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Historic Railroad Map of South Carolina - 1833

Code:
1W-SC-RR-1833-S-P
Shipping Weight:
2.00 pounds
Starting at $29.95

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A New Map of South Carolina with its canals, roads and distances from place to place along the stage and steam boat routes.

Charleston was founded in 1670, though at the time it was named Charles Towne. In 1783, after the American Revolution, the town changed it's name to the current form. The city was one of the largest in colonial America.

Hamburg was a bustling farmer's marketing center along the Savannah River in the 1830's. The town was abandoned in the 1850's after the newly built Augusta Canal began transporting goods directly into Augusta, Georgia.

The South Carolina Canal and Railroad Company's narrow gauge line from Hamburg to Charleston was completed in 1833. The railroad was a successful southern system that transported mostly cotton and timber.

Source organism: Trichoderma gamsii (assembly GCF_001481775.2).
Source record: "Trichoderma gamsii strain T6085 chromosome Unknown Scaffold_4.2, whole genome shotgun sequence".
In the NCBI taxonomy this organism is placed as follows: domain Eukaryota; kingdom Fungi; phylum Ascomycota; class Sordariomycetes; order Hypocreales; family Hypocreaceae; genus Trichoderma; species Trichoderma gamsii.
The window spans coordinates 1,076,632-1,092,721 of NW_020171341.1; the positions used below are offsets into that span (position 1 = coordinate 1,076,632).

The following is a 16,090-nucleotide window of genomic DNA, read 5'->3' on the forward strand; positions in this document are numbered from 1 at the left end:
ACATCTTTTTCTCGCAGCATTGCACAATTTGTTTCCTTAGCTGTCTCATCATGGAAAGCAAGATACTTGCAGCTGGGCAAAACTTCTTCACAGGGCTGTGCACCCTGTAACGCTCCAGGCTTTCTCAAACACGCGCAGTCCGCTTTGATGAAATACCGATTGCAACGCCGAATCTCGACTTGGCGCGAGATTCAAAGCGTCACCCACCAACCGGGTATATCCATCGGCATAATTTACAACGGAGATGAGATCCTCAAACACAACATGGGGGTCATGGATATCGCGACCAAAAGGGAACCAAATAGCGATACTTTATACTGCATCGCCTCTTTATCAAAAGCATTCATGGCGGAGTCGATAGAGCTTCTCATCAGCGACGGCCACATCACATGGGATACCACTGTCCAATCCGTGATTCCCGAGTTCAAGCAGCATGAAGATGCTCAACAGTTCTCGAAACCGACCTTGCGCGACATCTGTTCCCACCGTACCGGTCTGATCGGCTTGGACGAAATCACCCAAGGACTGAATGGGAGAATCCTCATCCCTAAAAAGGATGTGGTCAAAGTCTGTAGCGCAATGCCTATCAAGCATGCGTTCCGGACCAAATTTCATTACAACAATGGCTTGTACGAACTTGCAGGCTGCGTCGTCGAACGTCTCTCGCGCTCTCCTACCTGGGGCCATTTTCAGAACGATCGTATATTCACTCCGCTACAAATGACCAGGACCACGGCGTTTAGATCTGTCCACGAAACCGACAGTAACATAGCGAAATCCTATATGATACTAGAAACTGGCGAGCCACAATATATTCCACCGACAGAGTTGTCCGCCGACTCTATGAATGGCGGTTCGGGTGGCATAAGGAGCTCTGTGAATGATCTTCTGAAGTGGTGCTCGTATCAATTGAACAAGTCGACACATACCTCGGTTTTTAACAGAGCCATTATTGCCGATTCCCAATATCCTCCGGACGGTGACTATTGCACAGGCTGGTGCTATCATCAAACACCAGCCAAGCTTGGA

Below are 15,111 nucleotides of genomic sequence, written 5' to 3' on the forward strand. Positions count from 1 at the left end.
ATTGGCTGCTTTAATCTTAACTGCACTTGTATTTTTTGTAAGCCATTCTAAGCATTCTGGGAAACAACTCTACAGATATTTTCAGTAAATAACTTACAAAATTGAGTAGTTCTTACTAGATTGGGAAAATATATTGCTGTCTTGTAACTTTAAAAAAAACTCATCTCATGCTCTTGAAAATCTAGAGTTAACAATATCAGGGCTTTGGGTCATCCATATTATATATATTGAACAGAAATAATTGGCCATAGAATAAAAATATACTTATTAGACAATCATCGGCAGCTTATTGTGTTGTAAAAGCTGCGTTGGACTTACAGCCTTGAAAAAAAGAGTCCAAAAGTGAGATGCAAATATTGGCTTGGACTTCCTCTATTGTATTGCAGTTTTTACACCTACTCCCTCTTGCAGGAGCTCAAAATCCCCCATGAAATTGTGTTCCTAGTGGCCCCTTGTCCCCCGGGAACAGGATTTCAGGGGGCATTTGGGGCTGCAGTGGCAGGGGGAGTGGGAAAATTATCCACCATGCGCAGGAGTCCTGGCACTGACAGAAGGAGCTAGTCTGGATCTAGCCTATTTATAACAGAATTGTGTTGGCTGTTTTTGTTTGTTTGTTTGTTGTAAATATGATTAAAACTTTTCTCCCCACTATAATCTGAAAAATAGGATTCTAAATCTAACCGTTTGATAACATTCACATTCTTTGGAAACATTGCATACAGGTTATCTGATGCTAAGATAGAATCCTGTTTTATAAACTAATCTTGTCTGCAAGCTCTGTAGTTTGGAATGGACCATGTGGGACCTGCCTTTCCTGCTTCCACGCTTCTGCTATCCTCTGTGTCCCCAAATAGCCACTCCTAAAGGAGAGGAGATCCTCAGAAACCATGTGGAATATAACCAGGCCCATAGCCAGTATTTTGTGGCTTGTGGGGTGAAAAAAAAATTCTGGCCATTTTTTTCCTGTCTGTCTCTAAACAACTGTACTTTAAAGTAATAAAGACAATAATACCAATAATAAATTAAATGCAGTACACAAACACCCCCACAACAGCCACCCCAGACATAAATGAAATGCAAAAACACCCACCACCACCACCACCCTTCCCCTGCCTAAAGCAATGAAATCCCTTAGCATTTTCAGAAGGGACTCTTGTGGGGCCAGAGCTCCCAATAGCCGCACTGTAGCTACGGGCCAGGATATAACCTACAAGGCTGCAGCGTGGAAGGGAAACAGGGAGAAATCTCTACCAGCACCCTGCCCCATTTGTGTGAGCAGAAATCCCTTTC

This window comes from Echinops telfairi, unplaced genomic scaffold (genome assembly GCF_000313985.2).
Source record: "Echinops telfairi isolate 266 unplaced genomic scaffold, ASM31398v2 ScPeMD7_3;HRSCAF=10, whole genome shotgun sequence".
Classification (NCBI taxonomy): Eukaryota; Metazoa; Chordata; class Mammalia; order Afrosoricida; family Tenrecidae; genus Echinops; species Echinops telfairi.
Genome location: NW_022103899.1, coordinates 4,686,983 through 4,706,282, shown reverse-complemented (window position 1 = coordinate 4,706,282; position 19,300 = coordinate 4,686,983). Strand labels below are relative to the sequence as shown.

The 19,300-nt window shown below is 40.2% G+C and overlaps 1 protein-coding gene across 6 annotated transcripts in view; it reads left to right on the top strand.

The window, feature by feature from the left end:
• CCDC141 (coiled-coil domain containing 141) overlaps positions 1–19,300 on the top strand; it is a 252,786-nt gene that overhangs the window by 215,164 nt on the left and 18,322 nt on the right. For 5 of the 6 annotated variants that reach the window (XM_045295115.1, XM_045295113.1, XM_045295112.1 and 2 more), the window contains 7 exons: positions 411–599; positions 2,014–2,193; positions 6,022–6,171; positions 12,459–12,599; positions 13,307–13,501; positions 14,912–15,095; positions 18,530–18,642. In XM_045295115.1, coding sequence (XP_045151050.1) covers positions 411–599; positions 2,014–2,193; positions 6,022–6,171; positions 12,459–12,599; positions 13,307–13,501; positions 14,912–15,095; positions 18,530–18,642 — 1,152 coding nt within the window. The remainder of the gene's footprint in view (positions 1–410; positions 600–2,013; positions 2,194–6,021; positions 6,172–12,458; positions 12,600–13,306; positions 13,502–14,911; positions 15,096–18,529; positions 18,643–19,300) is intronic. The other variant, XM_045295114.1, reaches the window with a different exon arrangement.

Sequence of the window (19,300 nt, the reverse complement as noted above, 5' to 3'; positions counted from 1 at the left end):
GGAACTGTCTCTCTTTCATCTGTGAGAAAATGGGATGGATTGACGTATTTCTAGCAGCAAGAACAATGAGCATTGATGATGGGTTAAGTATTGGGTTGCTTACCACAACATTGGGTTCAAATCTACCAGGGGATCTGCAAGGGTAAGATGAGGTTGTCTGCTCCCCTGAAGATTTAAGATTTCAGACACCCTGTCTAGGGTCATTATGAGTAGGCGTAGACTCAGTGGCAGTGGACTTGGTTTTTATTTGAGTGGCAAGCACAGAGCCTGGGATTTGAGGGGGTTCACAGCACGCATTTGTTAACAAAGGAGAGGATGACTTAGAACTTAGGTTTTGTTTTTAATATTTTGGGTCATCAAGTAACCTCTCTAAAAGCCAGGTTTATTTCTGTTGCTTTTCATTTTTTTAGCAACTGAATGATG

The railroad's 136 miles of track took just three years to lay because the rail used timber pilings for support and not earthen, like most railroads. This method was later found to be problematic for the railroad.

The line merged with the Louisville, Cincinnati and Charleston Railroad in 1844. Its name was changed to the South Carolina Railroad at that time.

This map was published in 1833 by Henry S. Tanner. It shows the routes of the South Carolina Canal and Railroad Company. It shows relief, drainage, cities and towns. Railroads and canals are clearly labeled, both completed and proposed. Complete mileage list is included.

Inset map at the lower left details Charleston.